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(Source: Texas Monthly)

As Texas faces growing energy demands and frequent droughts, the oil and natural gas industry’s commitment to water recycling is proving crucial for sustainable water management and environmental protection.

Throughout Texas, the oil and natural gas industry is not only a major economic engine, but also a significant player in innovative water management practices to assist in environmental protection. With the state’s increasing energy demands and common droughts, the need for sustainable water use is absolutely necessary, and companies across Texas are demonstrating the industry’s commitment to water recycling and conservation.

Select Water Solutions, in collaboration with Occidental Petroleum (Oxy), recently announced the successful treatment and recycling of 50 million barrels of produced water at the South Curtis Ranch facility in the Midland Basin. Opened in March 2021, this latest achievement reflects the dedication and hard work of both companies involved. John Schmitz, the chairman, president, and CEO of Select Water Solutions, emphasized the dual benefits of the facility: delivering value to operator partners and providing significant environmental benefits to the community.

The Texas Oil & Gas Association (TXOGA) has been a strong advocate for water recycling initiatives. Chief among these initiatives was supporting the creation of the Texas Produced Water Consortium at Texas Tech University: a testament to the industry’s commitment to innovation. The consortium focuses on the economics, technology, and environmental impacts of produced water use, aiming to find sustainable and beneficial ways to recycle this resource.

TXOGA President Todd Staples praised the Consortium, emphasizing that “oil and natural gas companies are technology companies, and treating, reusing, and recycling produced water for beneficial use is becoming more common thanks to this industry’s commitment to innovation.” 

In 2019, House Bill 3246 was signed into law, further enhancing the industry’s ability to recycle produced water, providing operators with more options and promoting sustainable practices. “Recycling produced water is becoming more common thanks to the oil and natural gas industry’s commitment to innovation and technological advances,” Staples said. “As technology improves, we anticipate that oil and natural gas wastewater will be recycled and treated into a new drought-proof source of water for beneficial use in the oil patch and beyond.”

The Texas Railroad Commission has approved numerous recycling projects aimed at reducing freshwater use in oil and natural gas exploration. New treatment technologies have made it possible to recycle water recovered from hydraulic fracturing, including treated flowback fluids. This not only conserves freshwater but also opens up possibilities for using lesser quality, non-potable water in fracking operations.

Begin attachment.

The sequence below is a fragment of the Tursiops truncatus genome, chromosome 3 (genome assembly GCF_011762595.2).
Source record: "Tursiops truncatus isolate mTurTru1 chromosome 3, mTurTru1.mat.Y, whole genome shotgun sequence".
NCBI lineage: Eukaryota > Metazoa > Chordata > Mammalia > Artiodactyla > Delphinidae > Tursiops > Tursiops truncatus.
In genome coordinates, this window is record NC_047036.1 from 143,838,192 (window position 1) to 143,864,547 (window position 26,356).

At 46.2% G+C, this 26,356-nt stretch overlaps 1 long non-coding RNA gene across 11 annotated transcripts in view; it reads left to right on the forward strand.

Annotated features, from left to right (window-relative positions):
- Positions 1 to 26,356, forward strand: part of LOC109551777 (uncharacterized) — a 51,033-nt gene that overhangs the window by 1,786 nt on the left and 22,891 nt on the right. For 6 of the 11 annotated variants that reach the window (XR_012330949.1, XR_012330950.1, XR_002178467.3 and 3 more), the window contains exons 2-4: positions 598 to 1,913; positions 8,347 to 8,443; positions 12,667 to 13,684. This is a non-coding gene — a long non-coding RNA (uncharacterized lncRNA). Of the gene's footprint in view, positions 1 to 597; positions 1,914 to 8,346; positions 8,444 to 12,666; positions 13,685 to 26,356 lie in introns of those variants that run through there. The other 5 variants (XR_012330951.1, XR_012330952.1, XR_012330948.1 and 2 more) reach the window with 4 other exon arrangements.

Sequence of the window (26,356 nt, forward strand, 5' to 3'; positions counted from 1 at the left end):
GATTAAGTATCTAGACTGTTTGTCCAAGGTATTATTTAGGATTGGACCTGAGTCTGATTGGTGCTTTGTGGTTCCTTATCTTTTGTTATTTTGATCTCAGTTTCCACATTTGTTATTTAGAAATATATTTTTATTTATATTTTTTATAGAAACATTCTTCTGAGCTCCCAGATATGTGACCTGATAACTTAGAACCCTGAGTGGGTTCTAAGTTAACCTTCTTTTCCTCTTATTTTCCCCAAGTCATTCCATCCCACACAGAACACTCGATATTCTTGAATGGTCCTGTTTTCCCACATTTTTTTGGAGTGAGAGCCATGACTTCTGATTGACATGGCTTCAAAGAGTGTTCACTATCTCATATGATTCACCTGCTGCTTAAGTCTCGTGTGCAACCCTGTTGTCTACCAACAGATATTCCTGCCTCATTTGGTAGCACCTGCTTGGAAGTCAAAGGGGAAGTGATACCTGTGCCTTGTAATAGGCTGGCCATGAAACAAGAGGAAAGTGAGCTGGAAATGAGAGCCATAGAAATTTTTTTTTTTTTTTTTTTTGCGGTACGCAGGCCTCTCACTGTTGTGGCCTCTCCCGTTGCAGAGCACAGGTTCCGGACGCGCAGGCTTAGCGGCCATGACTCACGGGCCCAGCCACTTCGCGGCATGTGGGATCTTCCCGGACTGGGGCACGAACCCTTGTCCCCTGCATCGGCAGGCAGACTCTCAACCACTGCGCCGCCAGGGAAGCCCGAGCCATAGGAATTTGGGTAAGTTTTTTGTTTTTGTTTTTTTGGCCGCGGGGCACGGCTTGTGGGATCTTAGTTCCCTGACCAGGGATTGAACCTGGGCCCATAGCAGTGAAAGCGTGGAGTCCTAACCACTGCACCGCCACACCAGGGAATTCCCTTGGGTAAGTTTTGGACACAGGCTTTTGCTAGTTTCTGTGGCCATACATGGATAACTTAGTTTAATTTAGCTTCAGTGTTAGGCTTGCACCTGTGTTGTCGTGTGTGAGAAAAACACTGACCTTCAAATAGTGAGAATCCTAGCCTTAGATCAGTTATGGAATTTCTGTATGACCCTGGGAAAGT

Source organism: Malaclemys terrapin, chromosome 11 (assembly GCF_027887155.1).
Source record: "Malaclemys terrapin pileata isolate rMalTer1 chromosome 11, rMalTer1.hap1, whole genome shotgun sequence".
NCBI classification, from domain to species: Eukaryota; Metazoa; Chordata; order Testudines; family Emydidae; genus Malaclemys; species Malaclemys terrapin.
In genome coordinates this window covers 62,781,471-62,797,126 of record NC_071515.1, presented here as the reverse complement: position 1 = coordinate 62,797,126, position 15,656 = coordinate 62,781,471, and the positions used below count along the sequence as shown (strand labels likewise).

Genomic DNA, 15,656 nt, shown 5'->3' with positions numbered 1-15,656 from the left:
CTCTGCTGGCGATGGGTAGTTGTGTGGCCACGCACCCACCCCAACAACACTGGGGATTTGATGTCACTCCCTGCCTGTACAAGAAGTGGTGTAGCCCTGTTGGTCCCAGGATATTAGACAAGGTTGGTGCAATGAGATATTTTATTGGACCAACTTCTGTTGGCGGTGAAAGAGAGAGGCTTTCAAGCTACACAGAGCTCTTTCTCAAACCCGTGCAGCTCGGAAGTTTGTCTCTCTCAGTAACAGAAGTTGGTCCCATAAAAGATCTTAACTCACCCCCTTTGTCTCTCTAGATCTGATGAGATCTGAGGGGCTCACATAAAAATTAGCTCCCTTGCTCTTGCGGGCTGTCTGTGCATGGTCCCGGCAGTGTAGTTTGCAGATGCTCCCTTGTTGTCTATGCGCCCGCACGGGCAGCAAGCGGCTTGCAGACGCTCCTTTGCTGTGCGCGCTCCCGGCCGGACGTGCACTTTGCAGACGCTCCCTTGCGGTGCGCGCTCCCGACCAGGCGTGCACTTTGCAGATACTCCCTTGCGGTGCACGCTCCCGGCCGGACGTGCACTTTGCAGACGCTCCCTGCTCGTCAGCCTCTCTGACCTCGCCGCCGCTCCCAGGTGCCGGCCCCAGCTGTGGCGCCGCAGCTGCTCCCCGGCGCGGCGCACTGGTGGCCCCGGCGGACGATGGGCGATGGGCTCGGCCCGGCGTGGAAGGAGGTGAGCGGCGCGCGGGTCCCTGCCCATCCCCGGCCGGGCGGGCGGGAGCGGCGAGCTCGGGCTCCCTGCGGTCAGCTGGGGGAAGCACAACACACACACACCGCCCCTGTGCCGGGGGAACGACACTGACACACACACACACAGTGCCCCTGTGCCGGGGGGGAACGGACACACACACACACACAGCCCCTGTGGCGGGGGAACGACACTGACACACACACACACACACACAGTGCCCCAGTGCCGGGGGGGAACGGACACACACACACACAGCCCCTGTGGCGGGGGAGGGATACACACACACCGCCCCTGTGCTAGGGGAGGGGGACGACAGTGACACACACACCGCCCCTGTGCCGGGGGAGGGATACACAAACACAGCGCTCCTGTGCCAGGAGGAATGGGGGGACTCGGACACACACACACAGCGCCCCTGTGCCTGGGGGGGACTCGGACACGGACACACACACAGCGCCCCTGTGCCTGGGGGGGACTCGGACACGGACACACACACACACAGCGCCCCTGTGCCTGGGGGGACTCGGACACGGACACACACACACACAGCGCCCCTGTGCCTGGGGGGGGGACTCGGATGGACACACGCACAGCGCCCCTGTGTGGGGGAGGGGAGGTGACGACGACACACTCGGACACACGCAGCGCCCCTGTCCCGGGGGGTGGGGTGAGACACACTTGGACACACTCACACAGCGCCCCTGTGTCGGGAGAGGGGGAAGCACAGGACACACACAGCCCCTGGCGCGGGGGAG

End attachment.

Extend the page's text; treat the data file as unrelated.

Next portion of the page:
In the Permian Basin, operators are investing heavily in water recycling technologies. Over 75 percent of the 14 million barrels of water produced in the Permian are recycled, significantly reducing the reliance on freshwater sources. Companies like Chevron, Ovintiv, and ConocoPhillips are at the forefront of this innovation, with Chevron meeting 99 percent of its Permian Basin water demand through brackish groundwater and recycled produced water, and Ovintiv achieving 100 percent recycled water usage for completions in Midland and Martin counties.

Beyond the oil fields, companies like Valero are implementing robust water management practices in their refineries. Valero’s facilities use specialized bacteria to treat wastewater, which is then reused for irrigation and habitat maintenance. This approach not only reduces freshwater consumption, but also ensures compliance with stringent environmental regulations.

Valero’s efforts include installing facilities to recycle treated wastewater for irrigation and investing in desalination projects to secure water supply. Such initiatives demonstrate the oil and natural gas industry’s proactive approach to managing water resources sustainably.

The Texas Produced Water Consortium plays a significant role in advancing these initiatives. By studying the economics and technologies related to beneficial uses of produced water, the consortium aims to develop efficient models that protect public health and the environment. This collaborative effort ensures that the oil and natural gas industry can continue to meet energy demands while conserving important water resources.

The Texas oil and natural gas industry’s commitment to water recycling is a critical component of its broader sustainability efforts. Texas is setting a global standard for responsible water management. By prioritizing water reuse and recycling, the industry is not only reducing its freshwater consumption, but also proving that sustainable and abundant energy production is achievable. These efforts ensure that the state’s natural resources are preserved for future generations, highlighting the industry’s role in safeguarding the environment.